not mean higher repeatability nor repeatability mean accuracy-- which itself
is really a measure against a reference (and includes its own model or
> would rather use a digital thermometer if I don't care so much about
> accuracy and repeatability but put a premium on readability.
> But we're talking about representing a decade, not a temperature,
> and I'm having a hard time seeing the relevance.
> > -----Original Message-----
> > From: Discussion of the Developing Date/Time Standards
> > [mailto:[log in to unmask]] On Behalf Of Edward C. Zimmermann
> > Sent: Wednesday, December 01, 2010 9:30 AM
> > To: [log in to unmask]
> > Subject: Re: [DATETIME] unknown/questionable/uncertain/approximate
> > On Tue, 30 Nov 2010 17:31:45 -0500, Ray Denenberg wrote
> > > Anyway, you are suggesting to merge 'unknown' and 'uncertain', on the
> > > basis that 'unknown' isn't really "unknown" in the sense that 199u is
> > > really "one of [1990, 1991, [UTF-8?][UTF-8?]â€¦., 1999]" so it is a
> > > 'uncertain', and in fact both can be represented by a range (as we
> > > define range in the message I
> > posted yesterday).
> > > I think this is a reasonable suggestion. (I am fairly confident that
> > > the
> > "odd" cases, like '1u99' are not real requirements.) I am quite willing
> > to do this (if nobody objects).
> > >
> > I, for one, do object. I don't think we should confuse precisions with
> > ranges set in a higher precision.
> > 196u (aka. the 1950s) is readable (and repeatable) by decade.
> > [1950-1959] might refer also to the 1950s but its clearly readable by
> > year but only repeatable by decade.
> > Using the instrumentation analogy:
> > In instrumentation digital devices tend often to provide much higher
> > levels of readability than repeatability or accuracy. Analog devices,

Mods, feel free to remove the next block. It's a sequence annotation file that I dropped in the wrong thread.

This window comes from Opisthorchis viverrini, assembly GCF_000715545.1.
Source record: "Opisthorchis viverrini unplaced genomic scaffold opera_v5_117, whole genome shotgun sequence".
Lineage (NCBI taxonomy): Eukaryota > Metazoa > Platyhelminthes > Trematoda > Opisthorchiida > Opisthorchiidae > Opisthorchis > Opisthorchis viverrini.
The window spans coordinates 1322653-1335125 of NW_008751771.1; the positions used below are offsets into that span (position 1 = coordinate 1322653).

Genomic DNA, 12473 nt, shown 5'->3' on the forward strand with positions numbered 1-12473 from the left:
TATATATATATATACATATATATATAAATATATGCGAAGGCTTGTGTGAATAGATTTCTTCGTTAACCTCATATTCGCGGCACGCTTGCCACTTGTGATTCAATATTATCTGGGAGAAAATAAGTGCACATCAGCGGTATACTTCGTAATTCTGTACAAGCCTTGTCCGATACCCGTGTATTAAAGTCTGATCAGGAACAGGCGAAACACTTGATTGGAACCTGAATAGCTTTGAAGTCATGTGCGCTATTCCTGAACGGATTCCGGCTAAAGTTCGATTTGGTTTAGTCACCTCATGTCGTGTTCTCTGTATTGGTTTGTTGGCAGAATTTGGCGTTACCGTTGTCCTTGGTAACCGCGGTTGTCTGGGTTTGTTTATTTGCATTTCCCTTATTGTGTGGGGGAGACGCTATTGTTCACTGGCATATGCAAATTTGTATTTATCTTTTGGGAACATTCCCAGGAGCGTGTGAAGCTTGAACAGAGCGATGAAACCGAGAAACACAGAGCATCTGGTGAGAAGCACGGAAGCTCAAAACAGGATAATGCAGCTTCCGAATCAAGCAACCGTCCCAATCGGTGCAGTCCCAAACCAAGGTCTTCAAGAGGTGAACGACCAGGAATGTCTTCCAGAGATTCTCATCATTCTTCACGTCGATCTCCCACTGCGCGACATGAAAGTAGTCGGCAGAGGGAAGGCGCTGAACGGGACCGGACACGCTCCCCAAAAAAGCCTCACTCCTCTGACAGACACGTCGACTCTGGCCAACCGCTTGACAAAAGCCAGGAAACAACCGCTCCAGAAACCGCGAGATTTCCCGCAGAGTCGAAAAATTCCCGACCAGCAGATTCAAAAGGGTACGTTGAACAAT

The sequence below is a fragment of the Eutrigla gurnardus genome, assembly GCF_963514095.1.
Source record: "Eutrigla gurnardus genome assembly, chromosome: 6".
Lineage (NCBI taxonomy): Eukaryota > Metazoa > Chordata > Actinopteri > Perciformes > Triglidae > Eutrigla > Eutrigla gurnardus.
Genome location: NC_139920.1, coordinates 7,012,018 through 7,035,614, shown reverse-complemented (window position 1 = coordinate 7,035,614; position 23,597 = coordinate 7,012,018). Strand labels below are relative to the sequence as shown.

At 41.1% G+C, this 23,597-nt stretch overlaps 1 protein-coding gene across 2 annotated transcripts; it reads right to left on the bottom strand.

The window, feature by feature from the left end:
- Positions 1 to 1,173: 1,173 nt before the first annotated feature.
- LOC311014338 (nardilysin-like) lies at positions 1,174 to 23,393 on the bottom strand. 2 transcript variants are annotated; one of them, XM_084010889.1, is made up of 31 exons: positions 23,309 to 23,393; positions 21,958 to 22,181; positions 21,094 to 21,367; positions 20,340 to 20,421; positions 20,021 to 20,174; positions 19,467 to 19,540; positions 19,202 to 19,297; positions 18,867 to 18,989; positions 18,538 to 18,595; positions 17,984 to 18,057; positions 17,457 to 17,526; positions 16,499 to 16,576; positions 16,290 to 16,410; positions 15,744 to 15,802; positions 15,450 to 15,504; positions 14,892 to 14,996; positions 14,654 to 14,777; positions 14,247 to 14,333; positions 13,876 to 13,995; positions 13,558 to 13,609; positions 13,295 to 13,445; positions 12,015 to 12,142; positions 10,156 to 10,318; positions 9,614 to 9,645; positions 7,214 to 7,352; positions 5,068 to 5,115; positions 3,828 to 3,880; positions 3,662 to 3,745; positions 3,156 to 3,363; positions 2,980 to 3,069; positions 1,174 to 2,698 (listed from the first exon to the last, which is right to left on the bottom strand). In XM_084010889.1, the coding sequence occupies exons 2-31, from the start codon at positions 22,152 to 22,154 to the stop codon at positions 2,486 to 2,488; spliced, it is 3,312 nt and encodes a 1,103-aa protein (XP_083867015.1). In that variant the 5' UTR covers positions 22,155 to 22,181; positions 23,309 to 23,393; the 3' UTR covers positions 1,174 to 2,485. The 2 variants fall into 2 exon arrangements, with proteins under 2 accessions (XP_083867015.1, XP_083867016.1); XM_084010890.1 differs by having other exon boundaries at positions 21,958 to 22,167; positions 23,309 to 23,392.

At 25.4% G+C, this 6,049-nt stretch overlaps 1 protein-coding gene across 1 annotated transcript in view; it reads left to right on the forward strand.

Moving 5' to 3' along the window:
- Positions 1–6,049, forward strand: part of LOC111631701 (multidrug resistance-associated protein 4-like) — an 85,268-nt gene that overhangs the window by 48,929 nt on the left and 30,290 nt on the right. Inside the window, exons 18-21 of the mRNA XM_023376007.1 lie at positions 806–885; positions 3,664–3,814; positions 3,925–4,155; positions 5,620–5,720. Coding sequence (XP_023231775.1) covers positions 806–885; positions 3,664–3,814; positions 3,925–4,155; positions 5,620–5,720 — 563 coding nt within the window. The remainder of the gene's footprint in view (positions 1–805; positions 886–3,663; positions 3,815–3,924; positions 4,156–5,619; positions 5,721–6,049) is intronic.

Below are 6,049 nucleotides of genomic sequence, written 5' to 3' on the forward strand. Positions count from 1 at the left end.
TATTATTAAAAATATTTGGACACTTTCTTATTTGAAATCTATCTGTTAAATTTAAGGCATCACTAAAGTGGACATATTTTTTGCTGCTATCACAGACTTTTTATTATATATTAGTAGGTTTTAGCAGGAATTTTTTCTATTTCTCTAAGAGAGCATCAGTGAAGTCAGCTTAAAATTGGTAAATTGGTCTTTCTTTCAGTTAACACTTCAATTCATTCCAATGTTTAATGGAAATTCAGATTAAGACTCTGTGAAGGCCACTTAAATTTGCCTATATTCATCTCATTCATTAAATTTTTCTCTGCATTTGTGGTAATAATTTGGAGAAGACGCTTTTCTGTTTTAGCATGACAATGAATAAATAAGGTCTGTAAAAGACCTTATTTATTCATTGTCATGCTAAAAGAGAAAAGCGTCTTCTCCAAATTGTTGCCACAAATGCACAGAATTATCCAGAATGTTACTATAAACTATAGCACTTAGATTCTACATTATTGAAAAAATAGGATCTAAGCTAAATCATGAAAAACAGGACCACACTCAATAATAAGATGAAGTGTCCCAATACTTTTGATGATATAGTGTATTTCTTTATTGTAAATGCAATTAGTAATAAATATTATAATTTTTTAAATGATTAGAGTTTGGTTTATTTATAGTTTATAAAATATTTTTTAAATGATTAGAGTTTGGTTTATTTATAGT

> > on the other hand, often tend to provide less readability but matching
> > repeatability.
> > Imagine two thermometers. One glass filled with mercury and markings
> > - 00, 10, 20, 30, 50, 50, 60, 70, 80, 90, 100 each 1mm apart from
> > another and the other electronic with a 2-digit display but repeatable
> > to only 10 degree increments.
> > The first thermometer is readable to only 10 degrees.
> > The second thermometer is readable to 1 degree.
> > A bath is measured. The glass thermometer returns the readings:
> > 30, 30, 30, 30, 30, 30, 30, 30, 30, 30 (mercury thermometers offer
> > excellent repeatability) Reading the thermometer I see it looks like a
> > tick above 30 but not really discernible. Clearly not, however, 40.
> > The electronic thermometer returns the readings:
> > 33, 39, 31, 35, 38, 32, 30, 37, 39, 34 (electronic devices tend to
> > drift and have non-linearity resulting in better readability than
> > repeatability) Using ranges it delivered: [30-39]
> > While these may seem effectively "the same" I think they are telling
> > different stories: the decade of the 1950s and the range [1950-1959].
> > Applying now the approximate predicate I can see even different
> > conclusions potentially being drawn..
> > > As to the suggestion that 'approximate' and 'questionable' might be
> > > merged, I am less comfortable. Your interpretation is
> > '"questionable"
> > > is more vague than "approximate"', but I see a more qualitative
> > > difference. The cataloger has some evidence that the event may have
> > > taken place in the year 1150, but no evidence of any other year and
> > if
> > > it wasn't 1150 it could have been - who knows ? Maybe as late as 1830,
> > > or even later. One must not infer an approximation, that it it wasn't
> > 1150 then it was sometime close to 1150.
> > > That's a case of '1150?' (questionable). Is that not a meaningful
> > distinction?
> > I wholly agree. We have a number of dates that we assume for things but
> > are widely accepted as questionable. I gave, for example, the biblical
> > Great Flood. There are also dates that are accepted as disputed--- but
> > without any alternative suggestion. Antisa Khvichava, for example, is a
> > Georgian woman who claims as her date of birth 8 July 1880 making her
> > 130 years old. This date is, however, highly disputed. Its suspected
> > that her birth records were either mis-recorded or falsified. Some have
> > even suggested that she might be 20 to 30 years younger than her claim.
> > 1880-07-08 is the only date we have.
> > Its hardly approximate. It might be her date of birth but she might
> > have been born in 1900 or that matter her birthday might not have even
> > been in July or the 8th--- another source of error is the observation
> > that Russia until 1918 used a variant of the Julian calendar.
> > --
> > Edward C. Zimmermann, NONMONOTONIC LAB
> > Basis Systeme netzwerk, Munich Ges. des buergerl. Rechts
> > Office Leo (R&D):
> > Leopoldstrasse 53-55, D-80802 Munich,
> > Federal Republic of Germany
> > http://www.nonmonotonic.net
> > Umsatz-St-ID: DE130492967
Edward C. Zimmermann, NONMONOTONIC LAB
Basis Systeme netzwerk, Munich Ges. des buergerl. Rechts
Office Leo (R&D):
Leopoldstrasse 53-55, D-80802 Munich,
Federal Republic of Germany